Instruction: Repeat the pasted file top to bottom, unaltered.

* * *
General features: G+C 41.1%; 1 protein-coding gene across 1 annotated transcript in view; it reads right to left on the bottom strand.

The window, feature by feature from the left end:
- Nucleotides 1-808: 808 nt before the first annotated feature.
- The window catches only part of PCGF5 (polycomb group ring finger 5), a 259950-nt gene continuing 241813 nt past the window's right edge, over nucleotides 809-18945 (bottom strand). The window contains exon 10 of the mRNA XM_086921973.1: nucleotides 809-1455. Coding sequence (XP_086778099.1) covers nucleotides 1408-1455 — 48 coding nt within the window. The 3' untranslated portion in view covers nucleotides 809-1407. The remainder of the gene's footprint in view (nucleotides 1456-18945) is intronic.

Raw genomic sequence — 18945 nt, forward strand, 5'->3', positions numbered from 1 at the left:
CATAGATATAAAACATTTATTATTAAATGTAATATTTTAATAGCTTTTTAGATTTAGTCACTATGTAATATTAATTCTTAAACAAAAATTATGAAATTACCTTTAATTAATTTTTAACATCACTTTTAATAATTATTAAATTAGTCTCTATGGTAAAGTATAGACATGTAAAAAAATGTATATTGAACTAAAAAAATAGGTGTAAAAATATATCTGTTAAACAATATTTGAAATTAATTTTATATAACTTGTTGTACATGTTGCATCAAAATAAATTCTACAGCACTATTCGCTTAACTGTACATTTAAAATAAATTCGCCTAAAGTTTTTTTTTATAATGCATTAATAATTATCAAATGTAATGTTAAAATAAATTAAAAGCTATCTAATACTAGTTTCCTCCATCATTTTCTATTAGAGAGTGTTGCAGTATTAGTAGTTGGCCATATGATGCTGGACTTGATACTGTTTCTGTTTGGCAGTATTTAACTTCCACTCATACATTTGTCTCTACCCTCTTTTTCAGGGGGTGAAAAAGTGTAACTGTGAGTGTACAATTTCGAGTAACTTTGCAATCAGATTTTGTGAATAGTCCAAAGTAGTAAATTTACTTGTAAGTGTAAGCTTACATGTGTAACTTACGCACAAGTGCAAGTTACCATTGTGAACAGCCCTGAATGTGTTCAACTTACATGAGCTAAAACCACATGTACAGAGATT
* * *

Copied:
General features: G+C 41.1%; 1 protein-coding gene across 1 annotated transcript in view; it reads right to left on the bottom strand.

The window, feature by feature from the left end:
- Nucleotides 1-808: 808 nt before the first annotated feature.
- The window catches only part of PCGF5 (polycomb group ring finger 5), a 259950-nt gene continuing 241813 nt past the window's right edge, over nucleotides 809-18945 (bottom strand). The window contains exon 10 of the mRNA XM_086921973.1: nucleotides 809-1455. Coding sequence (XP_086778099.1) covers nucleotides 1408-1455 — 48 coding nt within the window. The 3' untranslated portion in view covers nucleotides 809-1407. The remainder of the gene's footprint in view (nucleotides 1456-18945) is intronic.

Raw genomic sequence — 18945 nt, forward strand, 5'->3', positions numbered from 1 at the left:
CATAGATATAAAACATTTATTATTAAATGTAATATTTTAATAGCTTTTTAGATTTAGTCACTATGTAATATTAATTCTTAAACAAAAATTATGAAATTACCTTTAATTAATTTTTAACATCACTTTTAATAATTATTAAATTAGTCTCTATGGTAAAGTATAGACATGTAAAAAAATGTATATTGAACTAAAAAAATAGGTGTAAAAATATATCTGTTAAACAATATTTGAAATTAATTTTATATAACTTGTTGTACATGTTGCATCAAAATAAATTCTACAGCACTATTCGCTTAACTGTACATTTAAAATAAATTCGCCTAAAGTTTTTTTTTATAATGCATTAATAATTATCAAATGTAATGTTAAAATAAATTAAAAGCTATCTAATACTAGTTTCCTCCATCATTTTCTATTAGAGAGTGTTGCAGTATTAGTAGTTGGCCATATGATGCTGGACTTGATACTGTTTCTGTTTGGCAGTATTTAACTTCCACTCATACATTTGTCTCTACCCTCTTTTTCAGGGGGTGAAAAAGTGTAACTGTGAGTGTACAATTTCGAGTAACTTTGCAATCAGATTTTGTGAATAGTCCAAAGTAGTAAATTTACTTGTAAGTGTAAGCTTACATGTGTAACTTACGCACAAGTGCAAGTTACCATTGTGAACAGCCCTGAATGTGTTCAACTTACATGAGCTAAAACCACATGTACAGAGATT